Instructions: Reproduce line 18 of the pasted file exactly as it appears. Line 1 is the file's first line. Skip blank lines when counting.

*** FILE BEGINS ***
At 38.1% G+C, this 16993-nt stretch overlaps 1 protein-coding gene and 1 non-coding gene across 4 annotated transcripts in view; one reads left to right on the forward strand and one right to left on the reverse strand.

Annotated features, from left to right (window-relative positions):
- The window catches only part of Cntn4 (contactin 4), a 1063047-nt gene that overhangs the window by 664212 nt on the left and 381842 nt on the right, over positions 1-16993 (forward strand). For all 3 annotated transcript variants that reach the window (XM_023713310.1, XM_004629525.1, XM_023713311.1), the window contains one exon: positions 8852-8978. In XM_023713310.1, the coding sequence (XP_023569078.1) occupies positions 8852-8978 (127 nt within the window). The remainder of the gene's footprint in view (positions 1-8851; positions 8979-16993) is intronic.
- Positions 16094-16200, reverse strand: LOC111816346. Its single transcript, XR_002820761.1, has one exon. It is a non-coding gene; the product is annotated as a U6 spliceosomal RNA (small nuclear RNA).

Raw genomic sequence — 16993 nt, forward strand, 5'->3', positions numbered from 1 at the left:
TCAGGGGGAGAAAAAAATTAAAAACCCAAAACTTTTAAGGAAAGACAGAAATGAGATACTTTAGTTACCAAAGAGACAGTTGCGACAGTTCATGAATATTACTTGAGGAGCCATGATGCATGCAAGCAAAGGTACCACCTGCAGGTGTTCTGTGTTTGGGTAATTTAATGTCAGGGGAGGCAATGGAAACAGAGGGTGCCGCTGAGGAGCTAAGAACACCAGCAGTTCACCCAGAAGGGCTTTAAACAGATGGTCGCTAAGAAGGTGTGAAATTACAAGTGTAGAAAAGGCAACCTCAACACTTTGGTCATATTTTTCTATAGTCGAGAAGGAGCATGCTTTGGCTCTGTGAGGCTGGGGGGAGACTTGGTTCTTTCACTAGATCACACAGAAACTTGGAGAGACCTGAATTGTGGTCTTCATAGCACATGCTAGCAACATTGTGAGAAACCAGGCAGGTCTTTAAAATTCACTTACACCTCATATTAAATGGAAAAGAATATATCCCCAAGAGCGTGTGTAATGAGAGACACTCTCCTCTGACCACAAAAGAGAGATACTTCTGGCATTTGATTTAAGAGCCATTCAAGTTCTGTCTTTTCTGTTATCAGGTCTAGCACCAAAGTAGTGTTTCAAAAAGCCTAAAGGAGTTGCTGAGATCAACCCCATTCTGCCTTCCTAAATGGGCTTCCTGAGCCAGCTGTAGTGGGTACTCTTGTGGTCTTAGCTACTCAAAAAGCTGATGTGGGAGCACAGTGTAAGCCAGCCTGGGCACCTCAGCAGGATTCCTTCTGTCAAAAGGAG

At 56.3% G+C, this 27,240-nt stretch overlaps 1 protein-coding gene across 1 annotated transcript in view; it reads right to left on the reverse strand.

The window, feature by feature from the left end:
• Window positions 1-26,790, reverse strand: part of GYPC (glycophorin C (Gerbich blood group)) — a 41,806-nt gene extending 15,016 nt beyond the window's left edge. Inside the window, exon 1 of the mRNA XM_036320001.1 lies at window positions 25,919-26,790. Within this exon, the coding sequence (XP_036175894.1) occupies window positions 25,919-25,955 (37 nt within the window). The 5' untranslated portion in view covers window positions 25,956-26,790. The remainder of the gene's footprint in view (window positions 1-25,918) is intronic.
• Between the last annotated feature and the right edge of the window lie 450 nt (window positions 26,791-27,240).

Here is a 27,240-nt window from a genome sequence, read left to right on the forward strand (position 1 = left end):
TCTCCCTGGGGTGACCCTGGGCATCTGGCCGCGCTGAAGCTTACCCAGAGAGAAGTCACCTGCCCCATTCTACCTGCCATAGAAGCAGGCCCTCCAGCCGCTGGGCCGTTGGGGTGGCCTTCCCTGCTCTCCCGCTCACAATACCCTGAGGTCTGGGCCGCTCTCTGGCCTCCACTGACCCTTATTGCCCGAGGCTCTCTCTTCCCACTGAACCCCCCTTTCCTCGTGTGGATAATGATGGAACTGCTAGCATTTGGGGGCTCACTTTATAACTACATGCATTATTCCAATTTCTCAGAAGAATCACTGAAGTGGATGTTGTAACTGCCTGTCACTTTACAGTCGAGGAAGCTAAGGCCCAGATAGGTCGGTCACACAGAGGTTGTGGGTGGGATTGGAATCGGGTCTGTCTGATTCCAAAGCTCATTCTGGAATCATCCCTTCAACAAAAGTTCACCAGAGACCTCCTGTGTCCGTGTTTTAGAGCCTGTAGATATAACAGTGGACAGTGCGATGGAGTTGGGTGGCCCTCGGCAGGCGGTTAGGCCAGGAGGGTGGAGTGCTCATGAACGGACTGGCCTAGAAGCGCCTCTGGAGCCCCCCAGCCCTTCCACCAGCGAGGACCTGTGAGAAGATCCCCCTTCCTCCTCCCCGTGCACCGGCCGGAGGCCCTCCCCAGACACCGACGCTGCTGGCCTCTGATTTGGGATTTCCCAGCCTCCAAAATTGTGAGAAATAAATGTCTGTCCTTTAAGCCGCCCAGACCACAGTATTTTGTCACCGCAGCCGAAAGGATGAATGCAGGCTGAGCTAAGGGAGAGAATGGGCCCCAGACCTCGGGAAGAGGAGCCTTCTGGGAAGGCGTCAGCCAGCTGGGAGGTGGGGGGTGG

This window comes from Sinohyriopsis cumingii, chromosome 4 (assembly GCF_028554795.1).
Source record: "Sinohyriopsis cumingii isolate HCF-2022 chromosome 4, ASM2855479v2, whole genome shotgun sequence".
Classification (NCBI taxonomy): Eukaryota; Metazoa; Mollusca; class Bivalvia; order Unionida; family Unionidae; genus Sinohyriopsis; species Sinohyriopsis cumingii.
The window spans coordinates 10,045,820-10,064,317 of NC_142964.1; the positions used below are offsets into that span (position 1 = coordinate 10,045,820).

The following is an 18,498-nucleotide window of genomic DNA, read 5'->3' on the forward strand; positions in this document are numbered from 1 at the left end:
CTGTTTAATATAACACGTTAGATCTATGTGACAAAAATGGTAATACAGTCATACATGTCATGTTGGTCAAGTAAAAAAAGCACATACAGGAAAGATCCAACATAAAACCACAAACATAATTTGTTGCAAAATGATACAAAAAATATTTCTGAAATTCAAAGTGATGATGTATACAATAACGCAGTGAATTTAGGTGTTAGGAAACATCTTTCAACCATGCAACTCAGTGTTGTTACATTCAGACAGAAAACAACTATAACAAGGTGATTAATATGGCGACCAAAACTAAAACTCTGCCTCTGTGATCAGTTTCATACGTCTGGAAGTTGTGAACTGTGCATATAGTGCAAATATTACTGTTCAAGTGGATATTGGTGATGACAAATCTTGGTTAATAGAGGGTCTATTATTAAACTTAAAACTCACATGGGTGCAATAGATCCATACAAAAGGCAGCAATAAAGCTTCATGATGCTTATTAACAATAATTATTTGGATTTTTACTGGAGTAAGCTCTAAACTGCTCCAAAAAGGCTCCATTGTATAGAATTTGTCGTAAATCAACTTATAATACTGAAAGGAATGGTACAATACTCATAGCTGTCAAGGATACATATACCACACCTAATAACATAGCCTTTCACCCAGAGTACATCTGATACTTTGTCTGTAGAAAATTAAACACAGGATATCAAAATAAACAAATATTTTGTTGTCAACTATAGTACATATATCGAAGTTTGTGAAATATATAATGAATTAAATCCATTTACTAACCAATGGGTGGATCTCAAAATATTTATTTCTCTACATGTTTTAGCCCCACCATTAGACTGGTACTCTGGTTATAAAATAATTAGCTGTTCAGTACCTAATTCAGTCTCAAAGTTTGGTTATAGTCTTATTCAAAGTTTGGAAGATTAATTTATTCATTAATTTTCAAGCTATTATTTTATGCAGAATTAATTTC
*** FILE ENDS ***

CTGTTTAATATAACACGTTAGATCTATGTGACAAAAATGGTAATACAGTCATACATGTCATGTTGGTCAAGTAAAAAAAGCACATACAGGAAAGATCCAACATAAAACCACAAACATAATTTGTTGCAAAATGATACAAAAAATATTTCTGAAATTCAAAGTGATGATGTATACAATAACGCAGTGAATTTAGGTGTTAGGAAACATCTTTCAACCATGCAACTCAGTGTTGTTACATTCAGACAGAAAACAACTATAACAAGGTGATTAATATGGCGACCAAAACTAAAACTCTGCCTCTGTGATCAGTTTCATACGTCTGGAAGTTGTGAACTGTGCATATAGTGCAAATATTACTGTTCAAGTGGATATTGGTGATGACAAATCTTGGTTAATAGAGGGTCTATTATTAAACTTAAAACTCACATGGGTGCAATAGATCCATACAAAAGGCAGCAATAAAGCTTCATGATGCTTATTAACAATAATTATTTGGATTTTTACTGGAGTAAGCTCTAAACTGCTCCAAAAAGGCTCCATTGTATAGAATTTGTCGTAAATCAACTTATAATACTGAAAGGAATGGTACAATACTCATAGCTGTCAAGGATACATATACCACACCTAATAACATAGCCTTTCACCCAGAGTACATCTGATACTTTGTCTGTAGAAAATTAAACACAGGATATCAAAATAAACAAATATTTTGTTGTCAACTATAGTACATATATCGAAGTTTGTGAAATATATAATGAATTAAATCCATTTACTAACCAATGGGTGGATCTCAAAATATTTATTTCTCTACATGTTTTAGCCCCACCATTAGACTGGTACTCTGGTTATAAAATAATTAGCTGTTCAGTACCTAATTCAGTCTCAAAGTTTGGTTATAGTCTTATTCAAAGTTTGGAAGATTAATTTATTCATTAATTTTCAAGCTATTATTTTATGCAGAATTAATTTC